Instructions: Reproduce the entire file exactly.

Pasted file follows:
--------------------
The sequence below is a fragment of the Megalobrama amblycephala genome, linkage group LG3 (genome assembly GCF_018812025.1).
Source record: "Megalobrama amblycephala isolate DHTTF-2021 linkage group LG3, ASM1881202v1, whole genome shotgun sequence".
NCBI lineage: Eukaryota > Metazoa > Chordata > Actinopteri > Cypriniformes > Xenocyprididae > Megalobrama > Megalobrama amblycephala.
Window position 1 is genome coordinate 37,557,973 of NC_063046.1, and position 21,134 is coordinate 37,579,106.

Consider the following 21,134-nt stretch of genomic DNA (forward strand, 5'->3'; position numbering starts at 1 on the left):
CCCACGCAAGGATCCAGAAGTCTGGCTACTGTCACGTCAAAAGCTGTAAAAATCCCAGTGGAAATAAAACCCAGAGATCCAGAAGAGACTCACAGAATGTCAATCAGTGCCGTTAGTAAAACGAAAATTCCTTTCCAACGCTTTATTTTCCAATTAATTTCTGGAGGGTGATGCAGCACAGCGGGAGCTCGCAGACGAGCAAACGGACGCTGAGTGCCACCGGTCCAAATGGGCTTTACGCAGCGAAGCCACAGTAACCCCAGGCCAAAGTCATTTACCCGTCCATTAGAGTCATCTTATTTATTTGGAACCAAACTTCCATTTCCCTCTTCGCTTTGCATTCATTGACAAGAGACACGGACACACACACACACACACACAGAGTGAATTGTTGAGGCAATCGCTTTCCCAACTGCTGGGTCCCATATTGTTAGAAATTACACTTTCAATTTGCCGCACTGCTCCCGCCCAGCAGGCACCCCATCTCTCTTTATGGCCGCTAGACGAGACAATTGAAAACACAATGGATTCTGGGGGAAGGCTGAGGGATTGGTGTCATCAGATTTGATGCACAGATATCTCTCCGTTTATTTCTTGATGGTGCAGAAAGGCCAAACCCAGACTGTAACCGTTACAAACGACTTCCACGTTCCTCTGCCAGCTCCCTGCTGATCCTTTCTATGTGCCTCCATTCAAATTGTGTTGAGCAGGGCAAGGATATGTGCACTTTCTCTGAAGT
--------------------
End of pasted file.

The sequence below is a fragment of the Megalobrama amblycephala genome, linkage group LG3 (genome assembly GCF_018812025.1).
Source record: "Megalobrama amblycephala isolate DHTTF-2021 linkage group LG3, ASM1881202v1, whole genome shotgun sequence".
NCBI lineage: Eukaryota > Metazoa > Chordata > Actinopteri > Cypriniformes > Xenocyprididae > Megalobrama > Megalobrama amblycephala.
Window position 1 is genome coordinate 37,557,973 of NC_063046.1, and position 21,134 is coordinate 37,579,106.

Consider the following 21,134-nt stretch of genomic DNA (forward strand, 5'->3'; position numbering starts at 1 on the left):
CCCACGCAAGGATCCAGAAGTCTGGCTACTGTCACGTCAAAAGCTGTAAAAATCCCAGTGGAAATAAAACCCAGAGATCCAGAAGAGACTCACAGAATGTCAATCAGTGCCGTTAGTAAAACGAAAATTCCTTTCCAACGCTTTATTTTCCAATTAATTTCTGGAGGGTGATGCAGCACAGCGGGAGCTCGCAGACGAGCAAACGGACGCTGAGTGCCACCGGTCCAAATGGGCTTTACGCAGCGAAGCCACAGTAACCCCAGGCCAAAGTCATTTACCCGTCCATTAGAGTCATCTTATTTATTTGGAACCAAACTTCCATTTCCCTCTTCGCTTTGCATTCATTGACAAGAGACACGGACACACACACACACACACACAGAGTGAATTGTTGAGGCAATCGCTTTCCCAACTGCTGGGTCCCATATTGTTAGAAATTACACTTTCAATTTGCCGCACTGCTCCCGCCCAGCAGGCACCCCATCTCTCTTTATGGCCGCTAGACGAGACAATTGAAAACACAATGGATTCTGGGGGAAGGCTGAGGGATTGGTGTCATCAGATTTGATGCACAGATATCTCTCCGTTTATTTCTTGATGGTGCAGAAAGGCCAAACCCAGACTGTAACCGTTACAAACGACTTCCACGTTCCTCTGCCAGCTCCCTGCTGATCCTTTCTATGTGCCTCCATTCAAATTGTGTTGAGCAGGGCAAGGATATGTGCACTTTCTCTGAAGT